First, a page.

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Python for the Java Platform

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Jython: Python for the Java Platform

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This is the development repository of Jython, the implementation of Python in Java. Only version 2.7 of Python can be supported at present (but watch this space for a 3.x version).

Along with good (not perfect!) language and runtime compatibility with CPython 2.7, Jython 2.7 provides substantial support of the Python ecosystem. This includes built-in support of pip/setuptools (you can use

if the targets do not include
extensions) and a native launcher for Windows (
) that works essentially like the

Jim Baker presented a talk at PyCon 2015 about Jython 2.7, including demos of new features:

See ACKNOWLEDGMENTS for details about Jython's copyright, license, contributors, and mailing lists. Consult NEWS for detailed release notes, including bugs fixed, backward breaking changes, and new features. We sincerely thank all who contribute to Jython, by bug reports, patches, pull requests, documentation changes and e-mail discussions.

How to build Jython

The project uses Git for version-control, and the master repository is at, You should clone this repository to create a buildable copy of the latest state of the Jython source. The previously authoritative repository at is not now in use, remaining frozen at v2.7.2.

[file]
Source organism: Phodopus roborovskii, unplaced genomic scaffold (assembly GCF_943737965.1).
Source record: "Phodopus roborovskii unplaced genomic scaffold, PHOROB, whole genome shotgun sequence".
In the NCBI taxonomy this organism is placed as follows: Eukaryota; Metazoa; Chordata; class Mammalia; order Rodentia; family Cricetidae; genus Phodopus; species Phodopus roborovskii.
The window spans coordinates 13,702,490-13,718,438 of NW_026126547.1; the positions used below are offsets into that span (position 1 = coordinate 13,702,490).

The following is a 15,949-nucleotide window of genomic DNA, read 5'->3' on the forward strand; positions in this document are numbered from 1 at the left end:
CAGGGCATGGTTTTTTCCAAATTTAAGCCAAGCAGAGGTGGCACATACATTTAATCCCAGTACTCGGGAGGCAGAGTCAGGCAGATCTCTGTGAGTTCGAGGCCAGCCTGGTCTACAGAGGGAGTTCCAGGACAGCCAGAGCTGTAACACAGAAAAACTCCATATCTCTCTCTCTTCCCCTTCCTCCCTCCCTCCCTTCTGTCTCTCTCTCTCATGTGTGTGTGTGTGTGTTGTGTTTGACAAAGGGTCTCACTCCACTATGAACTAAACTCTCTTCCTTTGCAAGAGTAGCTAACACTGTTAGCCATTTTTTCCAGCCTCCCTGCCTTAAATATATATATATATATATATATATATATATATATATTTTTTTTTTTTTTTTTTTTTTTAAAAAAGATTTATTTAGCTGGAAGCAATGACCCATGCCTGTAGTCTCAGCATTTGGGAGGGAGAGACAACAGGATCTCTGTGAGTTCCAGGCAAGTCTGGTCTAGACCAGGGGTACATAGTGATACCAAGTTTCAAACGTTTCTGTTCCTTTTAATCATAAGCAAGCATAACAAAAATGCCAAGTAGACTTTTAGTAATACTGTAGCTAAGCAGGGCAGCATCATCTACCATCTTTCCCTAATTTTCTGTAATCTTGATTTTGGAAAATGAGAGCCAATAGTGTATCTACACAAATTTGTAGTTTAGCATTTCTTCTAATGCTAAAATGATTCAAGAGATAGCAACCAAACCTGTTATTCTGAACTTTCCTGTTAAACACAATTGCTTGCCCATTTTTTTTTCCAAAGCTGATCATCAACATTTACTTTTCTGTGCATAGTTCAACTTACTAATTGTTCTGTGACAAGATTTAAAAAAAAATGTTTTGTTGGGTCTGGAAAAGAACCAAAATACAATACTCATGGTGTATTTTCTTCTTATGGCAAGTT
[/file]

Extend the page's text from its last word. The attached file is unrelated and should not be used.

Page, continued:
Build using
for development

Jython is normally built using

. It is necessary to have Ant and at least a Java 8 SDK on the path. To build Jython in development, we generally use the command:
This leaves an executable in
that you may run from the check-out root with:
targets exist, notably
, and

You can test your build of Jython (by running the regression tests), with the command:

dist/bin/jython -m test.regrtest -e -m regrtest_memo.txt

Build an installer using

If you want to install a snapshot build of Jython, use the command:

ant installer
This will leave you with a snapshot installer JAR in
, that you can run with:
java -jar jython-installer.jar
for the graphical installer, or:
java -jar jython-installer.jar --console
For the console version. (A
option gives you the full story.)

Build a JAR using Gradle

Experimentally, we have a Gradle build that results in a family of JARs, and a POM. This is intended to provide the Jython core in a form that Gradle and Maven users can consume as a dependency. Invoke this with:

PS> .\gradlew publish
and a JAR and POM are delivered to

Whereas the JARs delivered by the installer are somewhat "fat", embedding certain dependencies in shaded (renamed) form, the JAR from the Gradle build is "spare" and cites its dependencies externally through a POM. The project would like to know if this is being done suitably for downstream use.

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